Many of the world’s best known and most highly regarded rock drummers have been profoundly influenced by great jazz drummers. John Bonham was a Buddy Rich fanatic. So is Neil Peart. Neil is also a Max fan and has written about how Max Roach’s classic jazz solo, “The Drum Also Waltzes,” has influenced him. He also demonstrates it in his educational video, “A Work In Progress.” There are licks that drummers attribute to John Bonham that actually have their roots in the playing of Buddy Rich and Elvin Jones.
Inspiration can come in many forms and great drumming inspires me regardless of genre. That being said, I’ve consistently found that jazz drumming concepts can be applied to rock drumming with impressive results. It takes hard work to dissect the playing of the jazz greats, but you’ll get a leg up on the competition if you steal from the jazz masters because most of your competition won’t take the time or put in the effort to find these nuggets of inspiration that can inform their rock drumming.
Luckily for you, BANG! has done the hard work for you on this one. To get started, download the pdf of the worksheet containing these fills by clicking on the link to the right: Max Roach Inspired Rock Fills
The fills on this worksheet are based on a single idea that I’ve heard in some of Max Roach’s solos. The concept here is that playing single strokes in groups of three results in a unique way to move around the drum set. On a four piece kit, the configuration for which these exercises were written, playing groups of three as single strokes allows you to move from drum to drum, continuously, from left to right and then back from right to left. If you try the first three exercises, which are written in triplets, you’ll see what I mean. You can repeat each of the exercises numbered 1 to 3 continuously and you’ll be playing a flow of triplets that moves up and down the drum kit.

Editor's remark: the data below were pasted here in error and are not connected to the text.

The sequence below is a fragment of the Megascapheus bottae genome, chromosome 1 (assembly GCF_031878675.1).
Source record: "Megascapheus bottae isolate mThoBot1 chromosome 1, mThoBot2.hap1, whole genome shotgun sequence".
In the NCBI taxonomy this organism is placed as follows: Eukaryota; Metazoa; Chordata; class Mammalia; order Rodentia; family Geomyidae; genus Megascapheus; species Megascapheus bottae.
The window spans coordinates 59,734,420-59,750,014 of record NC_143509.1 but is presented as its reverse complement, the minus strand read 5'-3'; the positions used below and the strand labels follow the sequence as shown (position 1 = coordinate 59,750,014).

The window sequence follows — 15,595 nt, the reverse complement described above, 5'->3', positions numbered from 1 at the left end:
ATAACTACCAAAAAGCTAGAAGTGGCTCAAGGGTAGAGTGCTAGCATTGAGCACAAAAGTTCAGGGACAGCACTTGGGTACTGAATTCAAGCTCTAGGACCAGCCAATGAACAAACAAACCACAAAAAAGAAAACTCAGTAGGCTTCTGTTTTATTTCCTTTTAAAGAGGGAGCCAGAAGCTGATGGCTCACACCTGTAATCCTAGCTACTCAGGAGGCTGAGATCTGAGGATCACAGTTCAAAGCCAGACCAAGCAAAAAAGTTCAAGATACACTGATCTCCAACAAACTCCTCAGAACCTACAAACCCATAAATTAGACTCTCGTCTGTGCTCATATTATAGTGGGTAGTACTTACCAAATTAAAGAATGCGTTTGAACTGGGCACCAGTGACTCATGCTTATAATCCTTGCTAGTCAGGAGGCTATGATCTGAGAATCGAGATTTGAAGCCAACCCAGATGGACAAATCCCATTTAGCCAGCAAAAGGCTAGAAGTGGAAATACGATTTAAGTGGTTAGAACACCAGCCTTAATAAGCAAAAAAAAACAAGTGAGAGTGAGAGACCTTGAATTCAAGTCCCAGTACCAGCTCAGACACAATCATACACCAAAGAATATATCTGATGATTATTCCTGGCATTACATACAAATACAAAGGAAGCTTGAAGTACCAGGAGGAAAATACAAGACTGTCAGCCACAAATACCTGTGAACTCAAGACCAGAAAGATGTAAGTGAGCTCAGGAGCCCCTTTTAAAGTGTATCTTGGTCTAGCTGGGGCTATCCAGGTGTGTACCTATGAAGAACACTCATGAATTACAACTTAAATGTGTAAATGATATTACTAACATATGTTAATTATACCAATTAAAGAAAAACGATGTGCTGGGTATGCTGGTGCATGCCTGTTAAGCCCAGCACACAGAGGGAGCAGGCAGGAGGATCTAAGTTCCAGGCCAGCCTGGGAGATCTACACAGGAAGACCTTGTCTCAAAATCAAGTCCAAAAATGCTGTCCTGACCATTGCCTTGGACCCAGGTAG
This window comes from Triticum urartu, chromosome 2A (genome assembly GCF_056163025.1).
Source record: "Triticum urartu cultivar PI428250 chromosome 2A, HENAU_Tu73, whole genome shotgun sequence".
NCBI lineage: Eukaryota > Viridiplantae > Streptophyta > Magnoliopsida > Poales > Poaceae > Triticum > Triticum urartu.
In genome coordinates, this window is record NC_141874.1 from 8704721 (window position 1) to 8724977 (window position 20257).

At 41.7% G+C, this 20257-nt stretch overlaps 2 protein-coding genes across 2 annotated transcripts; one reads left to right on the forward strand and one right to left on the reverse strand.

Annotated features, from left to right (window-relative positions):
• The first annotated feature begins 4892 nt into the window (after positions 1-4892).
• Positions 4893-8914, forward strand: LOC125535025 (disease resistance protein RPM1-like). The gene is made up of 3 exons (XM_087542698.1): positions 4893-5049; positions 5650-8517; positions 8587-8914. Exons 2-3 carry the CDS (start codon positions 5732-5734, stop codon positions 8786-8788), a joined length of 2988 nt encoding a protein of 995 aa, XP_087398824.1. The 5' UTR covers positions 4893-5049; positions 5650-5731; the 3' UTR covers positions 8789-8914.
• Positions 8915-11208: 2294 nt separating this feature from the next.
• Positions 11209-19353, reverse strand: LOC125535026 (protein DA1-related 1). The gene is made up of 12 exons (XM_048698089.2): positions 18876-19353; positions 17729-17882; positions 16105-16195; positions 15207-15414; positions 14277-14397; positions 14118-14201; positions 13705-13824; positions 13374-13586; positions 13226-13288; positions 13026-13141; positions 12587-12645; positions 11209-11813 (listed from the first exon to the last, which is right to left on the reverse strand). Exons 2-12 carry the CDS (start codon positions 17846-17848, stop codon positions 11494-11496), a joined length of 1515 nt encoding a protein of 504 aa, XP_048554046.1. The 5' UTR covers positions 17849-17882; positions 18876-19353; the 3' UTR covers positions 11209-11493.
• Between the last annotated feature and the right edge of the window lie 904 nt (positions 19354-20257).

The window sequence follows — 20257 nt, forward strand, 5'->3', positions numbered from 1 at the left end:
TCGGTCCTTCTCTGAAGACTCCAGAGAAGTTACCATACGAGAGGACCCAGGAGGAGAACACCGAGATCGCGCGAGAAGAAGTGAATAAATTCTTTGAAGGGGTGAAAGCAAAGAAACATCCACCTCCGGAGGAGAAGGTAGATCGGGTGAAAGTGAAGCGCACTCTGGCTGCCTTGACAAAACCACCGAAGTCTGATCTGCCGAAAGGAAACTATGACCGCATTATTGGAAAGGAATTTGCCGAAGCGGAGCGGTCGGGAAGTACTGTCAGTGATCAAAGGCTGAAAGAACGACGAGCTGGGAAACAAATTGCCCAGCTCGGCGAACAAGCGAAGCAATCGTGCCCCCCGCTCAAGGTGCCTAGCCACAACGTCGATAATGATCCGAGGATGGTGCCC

Exercises 4 through 14 take this notion and apply it to 16th notes, which is a more common rhythm to play in rock fills. With the exception of #12, all the 16th fills shown start with the right hand and the sticking alternates as singles: RLR LRL RLR, etc….
More often than not, I hear rock drummers playing in groups of two and four, so using ideas like these in your playing will help you sound different from the rest of the drummers out there….and being unique is the name of the game.
Hope this helps!
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I agree Max Roach’s stuff has influnced many jazz and also rock drummers. You can obviously hear the Max Roach influence in John Bonham’s triplets. Myself, I prefer to split the toms and snare. For example, playing eighth notes like “snare – lower tom etc..) However, I’m trying to also master the Max roach style of playing two tom tom notes in a row.
Dom Palumbo says
One of my favorite Max Roach “tricks” that I learned many years ago is to play triplets with changes between toms/snare and bass on an even number of notes. The even numbers can be single or double strokes (for two four and six) or combinations of singles and doubles for four and six or a two-four or four-two combination. The possiblilities are endless!
Mark Feldman says
Thanks for your thoughts, Dom!!